Image credits: Nicola Economou/Norphoto/Getty Images

To stay competitive in the crowded video conferencing market, Zoom is updating and rebranding many of its AI-powered features, including the generative AI assistant formerly known as Zoom IQ.

The news follows controversy over changes to Zoom’s terms of service, which imply that Zoom reserves the right to use customers’ videos to train its AI tools and models. In response to the negative backlash, Zoom has updated its policy to explicitly state that “communication-like” customer data will not be used to train AI apps and services for Zoom or its third-party partners.

The Software Freedom Conservancy, a nonprofit organization that provides support and legal services for open source projects, recently called on developers to abandon Zoom due to terms of service changes.

“Zoom’s goal is to invest in AI-driven innovation that enhances user experience and productivity while prioritizing trust, safety, and privacy,” Zoom wrote in a press release shared with TechCrunch. In August, Zoom announced that it does not use any audio, video, chat, screen sharing, attachments, or other similar communications for clients.
Client content (such as survey results, whiteboards, or feedback) to train Zoom’s or third-party AI models.

Zoom AI Companion

The rebranded Zoom IQ, called AI Companion, is powered by the same mix of technologies as Zoom IQ: Zoom’s in-house generative AI along with AI models from vendors including Meta, OpenAI and Anthropic. But its scope is expanding to more corners of the Zoom ecosystem, including Zoom Whiteboard, Zoom Team Chat, and Zoom Mail.

Perhaps the biggest news is that Zoom is acquiring what is essentially a ChatGPT-like bot via an AI Companion. In the spring of 2024, Zoom will get a chat interface that allows users to chat directly with an AI Companion, asking questions about past meetings and conversations as well as taking actions on their behalf.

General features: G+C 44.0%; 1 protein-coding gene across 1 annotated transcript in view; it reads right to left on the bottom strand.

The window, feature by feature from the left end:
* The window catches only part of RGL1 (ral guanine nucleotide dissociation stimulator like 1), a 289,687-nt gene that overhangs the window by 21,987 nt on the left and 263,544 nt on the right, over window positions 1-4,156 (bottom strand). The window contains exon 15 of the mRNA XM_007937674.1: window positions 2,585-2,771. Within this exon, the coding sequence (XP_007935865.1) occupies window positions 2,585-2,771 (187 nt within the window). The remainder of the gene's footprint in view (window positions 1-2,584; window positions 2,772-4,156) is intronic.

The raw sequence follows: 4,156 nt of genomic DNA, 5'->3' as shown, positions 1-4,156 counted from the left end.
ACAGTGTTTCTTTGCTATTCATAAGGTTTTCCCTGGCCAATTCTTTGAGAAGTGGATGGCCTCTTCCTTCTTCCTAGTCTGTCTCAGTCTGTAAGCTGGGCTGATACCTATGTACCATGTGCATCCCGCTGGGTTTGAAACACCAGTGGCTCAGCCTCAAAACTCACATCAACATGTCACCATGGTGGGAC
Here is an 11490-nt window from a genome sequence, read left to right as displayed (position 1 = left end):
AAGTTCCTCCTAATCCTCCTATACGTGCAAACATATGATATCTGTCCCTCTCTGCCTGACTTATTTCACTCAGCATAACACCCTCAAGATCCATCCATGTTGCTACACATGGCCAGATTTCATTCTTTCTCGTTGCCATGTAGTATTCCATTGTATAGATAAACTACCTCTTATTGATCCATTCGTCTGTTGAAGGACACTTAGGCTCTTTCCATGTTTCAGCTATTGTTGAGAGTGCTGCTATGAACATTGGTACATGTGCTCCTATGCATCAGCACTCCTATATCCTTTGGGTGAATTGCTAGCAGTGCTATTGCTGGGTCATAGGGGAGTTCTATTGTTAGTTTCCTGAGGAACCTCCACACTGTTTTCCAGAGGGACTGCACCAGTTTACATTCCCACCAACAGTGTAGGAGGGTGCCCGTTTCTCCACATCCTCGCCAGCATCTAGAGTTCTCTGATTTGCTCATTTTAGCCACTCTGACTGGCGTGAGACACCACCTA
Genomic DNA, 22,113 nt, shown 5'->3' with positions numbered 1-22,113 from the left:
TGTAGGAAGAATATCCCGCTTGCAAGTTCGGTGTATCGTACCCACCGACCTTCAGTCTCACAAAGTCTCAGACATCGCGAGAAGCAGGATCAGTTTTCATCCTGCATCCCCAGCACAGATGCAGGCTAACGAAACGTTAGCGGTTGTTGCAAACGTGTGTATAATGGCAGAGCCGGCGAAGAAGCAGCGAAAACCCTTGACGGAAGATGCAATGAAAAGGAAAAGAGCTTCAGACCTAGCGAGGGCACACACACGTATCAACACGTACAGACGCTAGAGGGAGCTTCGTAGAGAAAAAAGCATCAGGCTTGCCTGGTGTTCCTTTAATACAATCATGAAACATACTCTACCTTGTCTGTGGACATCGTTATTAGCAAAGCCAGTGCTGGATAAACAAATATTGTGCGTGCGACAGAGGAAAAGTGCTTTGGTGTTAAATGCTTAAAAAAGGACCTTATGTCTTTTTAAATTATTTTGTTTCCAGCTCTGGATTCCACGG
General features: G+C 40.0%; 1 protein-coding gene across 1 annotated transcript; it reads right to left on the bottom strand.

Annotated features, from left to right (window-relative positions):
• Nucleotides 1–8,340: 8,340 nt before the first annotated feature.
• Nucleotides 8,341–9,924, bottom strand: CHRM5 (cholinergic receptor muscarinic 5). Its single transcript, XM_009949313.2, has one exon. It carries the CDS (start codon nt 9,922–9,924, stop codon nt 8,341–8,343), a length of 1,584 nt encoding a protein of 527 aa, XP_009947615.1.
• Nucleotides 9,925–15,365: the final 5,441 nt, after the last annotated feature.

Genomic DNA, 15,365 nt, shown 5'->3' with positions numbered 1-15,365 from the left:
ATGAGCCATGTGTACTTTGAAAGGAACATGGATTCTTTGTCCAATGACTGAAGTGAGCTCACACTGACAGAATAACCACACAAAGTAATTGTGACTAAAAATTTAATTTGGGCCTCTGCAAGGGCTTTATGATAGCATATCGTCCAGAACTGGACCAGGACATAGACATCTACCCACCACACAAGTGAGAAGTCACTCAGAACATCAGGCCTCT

For example, users will be able to query the AI ​​Companion for the status of projects, pull up written meetings, chats, whiteboards, emails, documents, and even third-party apps. They will be able to ask AI Companion questions during the meeting to learn about key points, create and submit support tickets, and craft responses to inquiries. And – as was possible with Zoom IQ – they’ll be able to ask the AI ​​Companion to summarize meetings, automatically select action items, and show next steps.

Image credits: Zoom in

Also starting next spring, the AI ​​Companion will provide “real-time feedback” on people’s meeting attendance as well as training in their speaking and presentation skills.

It’s not a feature that every user is likely to welcome — particularly those who worry about Zoom’s possible ulterior motives around artificial intelligence. But Zoom notes that real-time feedback, along with other capabilities of the AI ​​Companion, can be turned off at any time by the account owner or administrator.

Elsewhere, in Zoom Team Chat, Zoom’s messaging app, users will soon (in a few weeks’ time) have the option to summarize chat threads through an AI Companion – a feature that Zoom IQ also offers. (This reporter questions AI’s summarizing skills, but I’ll withhold judgment until I see Zoom technology in action.) By early 2024, users will have the ability to autocomplete chat sentences — similar to the AI ​​of Microsoft Teams and Google Meet. . -Generate responses, as promised with Zoom IQ – and schedule meetings from chat.